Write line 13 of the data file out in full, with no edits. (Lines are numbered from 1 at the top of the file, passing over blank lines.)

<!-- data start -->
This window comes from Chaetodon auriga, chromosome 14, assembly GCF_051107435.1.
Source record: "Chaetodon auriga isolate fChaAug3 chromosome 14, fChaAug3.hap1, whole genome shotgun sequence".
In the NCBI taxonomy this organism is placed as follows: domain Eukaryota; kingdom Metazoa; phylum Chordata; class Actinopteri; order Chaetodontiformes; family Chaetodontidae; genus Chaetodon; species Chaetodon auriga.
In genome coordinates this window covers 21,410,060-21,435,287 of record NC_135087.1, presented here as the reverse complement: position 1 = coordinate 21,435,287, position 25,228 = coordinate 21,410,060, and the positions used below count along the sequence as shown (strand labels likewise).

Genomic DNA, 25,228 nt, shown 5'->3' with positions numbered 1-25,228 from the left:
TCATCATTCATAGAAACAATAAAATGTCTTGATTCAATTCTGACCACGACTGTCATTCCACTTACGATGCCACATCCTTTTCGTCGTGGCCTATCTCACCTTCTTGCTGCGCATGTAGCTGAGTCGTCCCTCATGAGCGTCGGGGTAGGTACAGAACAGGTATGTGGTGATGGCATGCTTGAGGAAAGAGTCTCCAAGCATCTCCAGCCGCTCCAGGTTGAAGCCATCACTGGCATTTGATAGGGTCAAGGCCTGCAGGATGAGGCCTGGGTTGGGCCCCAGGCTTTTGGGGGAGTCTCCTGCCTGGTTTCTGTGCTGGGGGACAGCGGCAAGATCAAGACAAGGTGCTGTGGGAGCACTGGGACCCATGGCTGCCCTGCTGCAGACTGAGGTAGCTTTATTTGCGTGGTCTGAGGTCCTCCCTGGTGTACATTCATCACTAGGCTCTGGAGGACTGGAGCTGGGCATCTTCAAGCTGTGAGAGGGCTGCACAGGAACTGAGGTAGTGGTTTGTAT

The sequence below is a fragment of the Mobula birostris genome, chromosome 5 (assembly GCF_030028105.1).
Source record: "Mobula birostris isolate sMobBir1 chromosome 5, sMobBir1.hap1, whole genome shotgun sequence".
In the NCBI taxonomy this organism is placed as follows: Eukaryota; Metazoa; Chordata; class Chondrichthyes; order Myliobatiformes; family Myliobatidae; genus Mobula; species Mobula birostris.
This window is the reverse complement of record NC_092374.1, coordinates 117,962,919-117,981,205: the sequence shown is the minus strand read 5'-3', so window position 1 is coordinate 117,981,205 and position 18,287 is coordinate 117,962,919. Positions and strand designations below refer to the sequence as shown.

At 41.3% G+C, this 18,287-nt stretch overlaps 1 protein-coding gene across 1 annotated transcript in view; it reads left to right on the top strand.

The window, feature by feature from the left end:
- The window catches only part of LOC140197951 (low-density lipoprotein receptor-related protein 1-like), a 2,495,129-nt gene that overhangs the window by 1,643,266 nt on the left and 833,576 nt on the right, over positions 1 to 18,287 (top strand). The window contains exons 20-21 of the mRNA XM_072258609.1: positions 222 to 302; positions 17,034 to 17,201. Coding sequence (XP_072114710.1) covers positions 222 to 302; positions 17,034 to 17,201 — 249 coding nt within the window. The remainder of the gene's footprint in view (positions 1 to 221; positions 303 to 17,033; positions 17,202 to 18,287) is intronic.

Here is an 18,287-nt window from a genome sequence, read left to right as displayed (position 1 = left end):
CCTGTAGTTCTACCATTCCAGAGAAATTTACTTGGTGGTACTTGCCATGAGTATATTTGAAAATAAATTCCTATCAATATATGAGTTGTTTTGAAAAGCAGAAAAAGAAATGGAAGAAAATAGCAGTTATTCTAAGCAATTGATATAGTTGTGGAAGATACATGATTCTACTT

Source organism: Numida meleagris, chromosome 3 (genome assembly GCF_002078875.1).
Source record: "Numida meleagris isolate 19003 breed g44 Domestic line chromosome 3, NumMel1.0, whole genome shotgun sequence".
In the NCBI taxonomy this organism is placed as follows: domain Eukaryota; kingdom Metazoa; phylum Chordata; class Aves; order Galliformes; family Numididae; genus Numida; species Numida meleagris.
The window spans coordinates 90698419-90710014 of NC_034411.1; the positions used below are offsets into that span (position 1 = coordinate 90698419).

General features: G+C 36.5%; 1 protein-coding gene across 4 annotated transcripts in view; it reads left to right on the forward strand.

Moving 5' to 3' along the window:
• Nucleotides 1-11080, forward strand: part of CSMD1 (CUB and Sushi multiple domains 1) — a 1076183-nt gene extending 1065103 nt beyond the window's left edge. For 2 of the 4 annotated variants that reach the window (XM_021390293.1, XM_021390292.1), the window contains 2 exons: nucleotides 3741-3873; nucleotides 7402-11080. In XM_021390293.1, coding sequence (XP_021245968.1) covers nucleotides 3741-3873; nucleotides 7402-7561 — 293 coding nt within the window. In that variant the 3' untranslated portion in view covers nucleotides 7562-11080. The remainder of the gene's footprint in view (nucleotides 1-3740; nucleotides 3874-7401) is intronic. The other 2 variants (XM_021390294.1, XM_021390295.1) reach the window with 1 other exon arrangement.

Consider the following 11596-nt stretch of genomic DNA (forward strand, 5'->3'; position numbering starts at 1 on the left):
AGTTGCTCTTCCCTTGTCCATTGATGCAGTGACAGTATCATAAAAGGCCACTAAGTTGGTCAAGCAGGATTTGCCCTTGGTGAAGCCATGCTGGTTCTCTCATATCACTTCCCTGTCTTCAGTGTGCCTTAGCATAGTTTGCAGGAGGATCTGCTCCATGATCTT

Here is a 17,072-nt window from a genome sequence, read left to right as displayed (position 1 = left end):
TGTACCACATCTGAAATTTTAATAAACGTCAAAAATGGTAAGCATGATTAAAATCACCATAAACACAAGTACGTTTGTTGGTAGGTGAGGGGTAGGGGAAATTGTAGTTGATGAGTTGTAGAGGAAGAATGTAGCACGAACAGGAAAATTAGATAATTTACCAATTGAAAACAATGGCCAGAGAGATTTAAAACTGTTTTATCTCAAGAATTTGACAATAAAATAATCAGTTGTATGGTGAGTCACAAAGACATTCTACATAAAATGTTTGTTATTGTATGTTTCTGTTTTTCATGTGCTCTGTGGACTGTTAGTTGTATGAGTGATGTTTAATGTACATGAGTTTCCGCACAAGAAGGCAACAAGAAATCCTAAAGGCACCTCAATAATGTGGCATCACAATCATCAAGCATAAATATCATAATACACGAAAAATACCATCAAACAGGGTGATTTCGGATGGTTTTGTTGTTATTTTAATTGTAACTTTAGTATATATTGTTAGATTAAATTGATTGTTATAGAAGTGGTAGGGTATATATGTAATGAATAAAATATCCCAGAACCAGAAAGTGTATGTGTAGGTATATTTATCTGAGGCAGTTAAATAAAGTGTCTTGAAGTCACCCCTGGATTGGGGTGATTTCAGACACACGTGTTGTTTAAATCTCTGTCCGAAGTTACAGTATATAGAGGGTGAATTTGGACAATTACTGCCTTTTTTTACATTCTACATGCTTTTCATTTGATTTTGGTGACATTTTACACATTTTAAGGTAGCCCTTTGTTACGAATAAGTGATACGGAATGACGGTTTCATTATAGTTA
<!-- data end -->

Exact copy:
- The window catches only part of LOC140197951 (low-density lipoprotein receptor-related protein 1-like), a 2,495,129-nt gene that overhangs the window by 1,643,266 nt on the left and 833,576 nt on the right, over positions 1 to 18,287 (top strand). The window contains exons 20-21 of the mRNA XM_072258609.1: positions 222 to 302; positions 17,034 to 17,201. Coding sequence (XP_072114710.1) covers positions 222 to 302; positions 17,034 to 17,201 — 249 coding nt within the window. The remainder of the gene's footprint in view (positions 1 to 221; positions 303 to 17,033; positions 17,202 to 18,287) is intronic.